You may be able to ignore his bragging about sexual assault, but as a survivor, I will never be able to do that.  Every time I see that man, I will remember his cruel, shameful, disgusting words on that tape, and every time they will remind me of my own assaults, of the many times I have been groped, harassed, and treated as an object. Every time he is physically near a woman, I fear for her safety.  I remember the many victims who spoke out against him.  I remember the many young beauty pageant contestants who claimed he violated their privacy and made them feel unsafe.  I remember the insults and the misogynist language he has used to humiliate and threaten women, on tape, for the whole world to hear.  I do not accept that.

You may be able to ignore his mocking of a disabled reporter, but I will never be able to do that.  I have too many disabled family members, have seen too much suffering, and carry way too much empathy and kindness in my heart to accept that.

You may be able to ignore his racism, but I will never be able to do that.  I am raising a woman of color.  I care more about her than I care about anything else in this world.  I care more about her future than anything else in this world.  I care more about her heart and soul than anything else in this world.  I would do anything for that child.  She is the number one reason I marched today.  I will not miss an opportunity to do everything in my power to make her path in life safer and more joyful.

You may be able to ignore his hatred of immigrants, but I will never be able to do that.  I know that had my family, generations ago, and the father of my child’s family, just one generation ago, not immigrated here, that I would not have my daughter, my home, my citizenship, and I know that this country would be worse off.  I cannot accept that.

You may be able to ignore his Islamophobia, but I will never be able to do that, because I know that the freedom I have to practice my religion, is incumbent on all people being free to practice their religion, or none at all, and that hatred is neither Christian, nor practical.

You may be able to ignore his lies, but I will never be able to do that, because I place a high moral value on the truth, on honesty, on facts, on information, on data, on science, and on integrity.

You may be able to ignore the damage he will do to our planet, but I will never be able to do that.  Science does not care what your opinion is.  Climate change is real, and if you don’t understand it, stop reading this right now, and get informed.  All you need to do is a simple google search and you will have a wealth of knowledge right at your fingertips.  Our world already has climate refugees.  We already have melting ice, disappearing habitats, natural disasters, drought, wildfires, earthquakes, rising oceans, rapid warming, grave economic, wildlife, and human loss.  At this point, it is not a question of if it will happen, but, how bad will it be?  Without a president who takes this seriously we will all suffer, gravely, our children and grandchildren most of all, and I do not accept that.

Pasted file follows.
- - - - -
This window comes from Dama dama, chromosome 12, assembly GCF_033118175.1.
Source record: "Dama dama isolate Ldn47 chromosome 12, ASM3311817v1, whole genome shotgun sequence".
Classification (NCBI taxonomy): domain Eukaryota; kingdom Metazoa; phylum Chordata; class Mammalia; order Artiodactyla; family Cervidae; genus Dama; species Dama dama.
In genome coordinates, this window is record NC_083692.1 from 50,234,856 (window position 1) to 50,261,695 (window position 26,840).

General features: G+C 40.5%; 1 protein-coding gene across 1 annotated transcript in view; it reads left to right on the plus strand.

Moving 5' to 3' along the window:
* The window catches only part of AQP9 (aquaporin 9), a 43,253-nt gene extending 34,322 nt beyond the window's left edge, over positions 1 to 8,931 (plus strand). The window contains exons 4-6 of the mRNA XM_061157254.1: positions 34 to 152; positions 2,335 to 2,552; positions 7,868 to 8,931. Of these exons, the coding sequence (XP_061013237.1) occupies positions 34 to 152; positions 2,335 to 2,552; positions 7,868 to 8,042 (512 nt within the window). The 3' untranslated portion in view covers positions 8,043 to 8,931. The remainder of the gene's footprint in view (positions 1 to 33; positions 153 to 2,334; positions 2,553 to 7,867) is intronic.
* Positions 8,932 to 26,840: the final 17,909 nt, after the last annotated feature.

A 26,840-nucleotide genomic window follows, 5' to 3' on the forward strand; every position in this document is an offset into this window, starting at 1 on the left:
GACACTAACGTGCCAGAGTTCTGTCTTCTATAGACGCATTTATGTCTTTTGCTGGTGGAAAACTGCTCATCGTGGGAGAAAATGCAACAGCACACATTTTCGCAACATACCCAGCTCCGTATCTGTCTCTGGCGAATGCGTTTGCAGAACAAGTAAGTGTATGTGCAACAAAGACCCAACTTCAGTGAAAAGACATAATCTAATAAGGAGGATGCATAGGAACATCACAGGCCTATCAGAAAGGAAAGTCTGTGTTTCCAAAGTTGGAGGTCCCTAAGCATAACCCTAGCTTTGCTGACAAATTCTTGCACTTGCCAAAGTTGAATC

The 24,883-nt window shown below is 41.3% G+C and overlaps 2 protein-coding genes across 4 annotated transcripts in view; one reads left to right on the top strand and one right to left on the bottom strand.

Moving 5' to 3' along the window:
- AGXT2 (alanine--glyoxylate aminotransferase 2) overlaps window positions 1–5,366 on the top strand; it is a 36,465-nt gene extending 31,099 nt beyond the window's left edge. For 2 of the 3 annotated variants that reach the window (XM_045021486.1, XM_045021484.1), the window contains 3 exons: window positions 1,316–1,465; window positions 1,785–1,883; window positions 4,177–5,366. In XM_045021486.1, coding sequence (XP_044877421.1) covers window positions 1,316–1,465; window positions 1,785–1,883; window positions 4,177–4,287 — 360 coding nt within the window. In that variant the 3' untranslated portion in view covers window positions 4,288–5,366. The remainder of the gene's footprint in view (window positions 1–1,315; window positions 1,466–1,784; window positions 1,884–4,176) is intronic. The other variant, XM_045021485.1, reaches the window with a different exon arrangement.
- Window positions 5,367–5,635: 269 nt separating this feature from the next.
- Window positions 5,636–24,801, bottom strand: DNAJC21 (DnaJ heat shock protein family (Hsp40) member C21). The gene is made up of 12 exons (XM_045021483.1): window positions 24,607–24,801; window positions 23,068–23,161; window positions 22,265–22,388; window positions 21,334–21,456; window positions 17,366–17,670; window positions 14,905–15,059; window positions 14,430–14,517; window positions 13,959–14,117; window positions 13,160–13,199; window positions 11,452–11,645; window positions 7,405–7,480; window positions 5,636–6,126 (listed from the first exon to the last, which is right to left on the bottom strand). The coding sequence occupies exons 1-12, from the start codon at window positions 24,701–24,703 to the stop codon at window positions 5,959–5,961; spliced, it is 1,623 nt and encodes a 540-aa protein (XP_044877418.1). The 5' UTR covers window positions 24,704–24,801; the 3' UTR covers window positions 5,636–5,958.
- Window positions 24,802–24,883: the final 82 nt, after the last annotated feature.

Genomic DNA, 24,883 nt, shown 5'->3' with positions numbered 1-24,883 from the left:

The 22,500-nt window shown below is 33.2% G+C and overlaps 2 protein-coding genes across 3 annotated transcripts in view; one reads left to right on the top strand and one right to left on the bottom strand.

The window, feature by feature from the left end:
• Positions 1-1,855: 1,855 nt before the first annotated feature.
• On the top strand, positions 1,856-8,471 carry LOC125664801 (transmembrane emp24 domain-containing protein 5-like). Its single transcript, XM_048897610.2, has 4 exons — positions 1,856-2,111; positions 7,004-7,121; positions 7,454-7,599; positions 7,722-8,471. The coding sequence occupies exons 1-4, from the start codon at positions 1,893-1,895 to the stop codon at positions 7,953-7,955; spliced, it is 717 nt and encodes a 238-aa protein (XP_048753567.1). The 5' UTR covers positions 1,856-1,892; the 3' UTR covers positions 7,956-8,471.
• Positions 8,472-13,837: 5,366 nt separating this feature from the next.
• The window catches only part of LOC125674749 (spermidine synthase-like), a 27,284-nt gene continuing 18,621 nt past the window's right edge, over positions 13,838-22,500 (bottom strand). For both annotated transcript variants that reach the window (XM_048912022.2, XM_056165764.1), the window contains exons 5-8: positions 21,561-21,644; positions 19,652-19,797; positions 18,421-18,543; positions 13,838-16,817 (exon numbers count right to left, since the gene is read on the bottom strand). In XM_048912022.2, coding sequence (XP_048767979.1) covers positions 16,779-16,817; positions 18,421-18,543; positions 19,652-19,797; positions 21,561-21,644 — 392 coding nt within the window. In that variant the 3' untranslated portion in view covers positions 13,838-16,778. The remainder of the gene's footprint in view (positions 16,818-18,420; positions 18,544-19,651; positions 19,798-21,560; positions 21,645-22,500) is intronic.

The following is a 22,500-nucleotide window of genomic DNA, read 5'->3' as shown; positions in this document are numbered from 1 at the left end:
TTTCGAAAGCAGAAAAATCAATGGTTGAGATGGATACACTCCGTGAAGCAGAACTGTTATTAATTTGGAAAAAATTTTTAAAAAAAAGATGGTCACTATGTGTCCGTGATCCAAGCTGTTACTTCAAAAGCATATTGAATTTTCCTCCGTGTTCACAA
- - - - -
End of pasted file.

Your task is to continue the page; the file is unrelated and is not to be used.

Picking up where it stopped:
I could go on.  Trump’s list of crimes, frauds, insults, bullying, hate, lies, and ignorance, seems to get longer each and every single day.  The important thing to understand, is that there is nothing he can do to earn my acceptance of him, short of a remorseful public apology to the many groups he has threatened and insulted, followed by his immediate resignation, and disappearance from public life.

But of course, there is good news.  We do not need Trump’s permission to be kind, good, moral, just people.  We don’t need his permission to donate our (TAX DEDUCTIBLE) money to organizations that combat hate, help those in need, and help heal our souls.We do not need Trump’s permission to treat each other with kindness and respect.  We do not need Trump’s permission to accept and love all people, regardless of skin color, socioeconomic status, immigration status, sexual or gender identity, or religion.  We do not need Trump’s permission to register to vote, to organize our communities, to run for office, to volunteer, to take back the legislature in 2018, to support women, to fight for our rights, to protest, to make art, to be creative, to believe survivors of sexual assault nor to demand accountability and fairness from our government.  We don’t need his permission to raise an entire generation of strong powerful women, of future presidents, of leaders of the next revolution.

I want us all to take this moment, this day, where we made such an incredible, powerful, open, loving, and massive display of our power and let it be OUR INAUGURATION as the leaders we must be, and Trump supporters, when you live in a fairer, better, wealthier, healthier, safer country because of us, you can thank us later.  You are welcome to join this movement at any time.  There are no walls here.

 

 

 

body positivity · feelings · feminism · motherhood · politics

Goal Setting Video!

So this Friday I was supposed to only talk for a few minutes but FAIR WARNING I talk for like 20 minutes.  If you don’t have time to sit and watch the whole thing I TOTALLY UNDERSTAND. Here’s the basics, sometimes New Years Resolutions aren’t the right thing to do.  If you fail at them, give yourself forgiveness and a second chance, or third chance. Set goals that are important to you, that you want, that you desire.  THANK YOU in advance for watching this video!  If you like it, like, subscribe, comment, share, all that!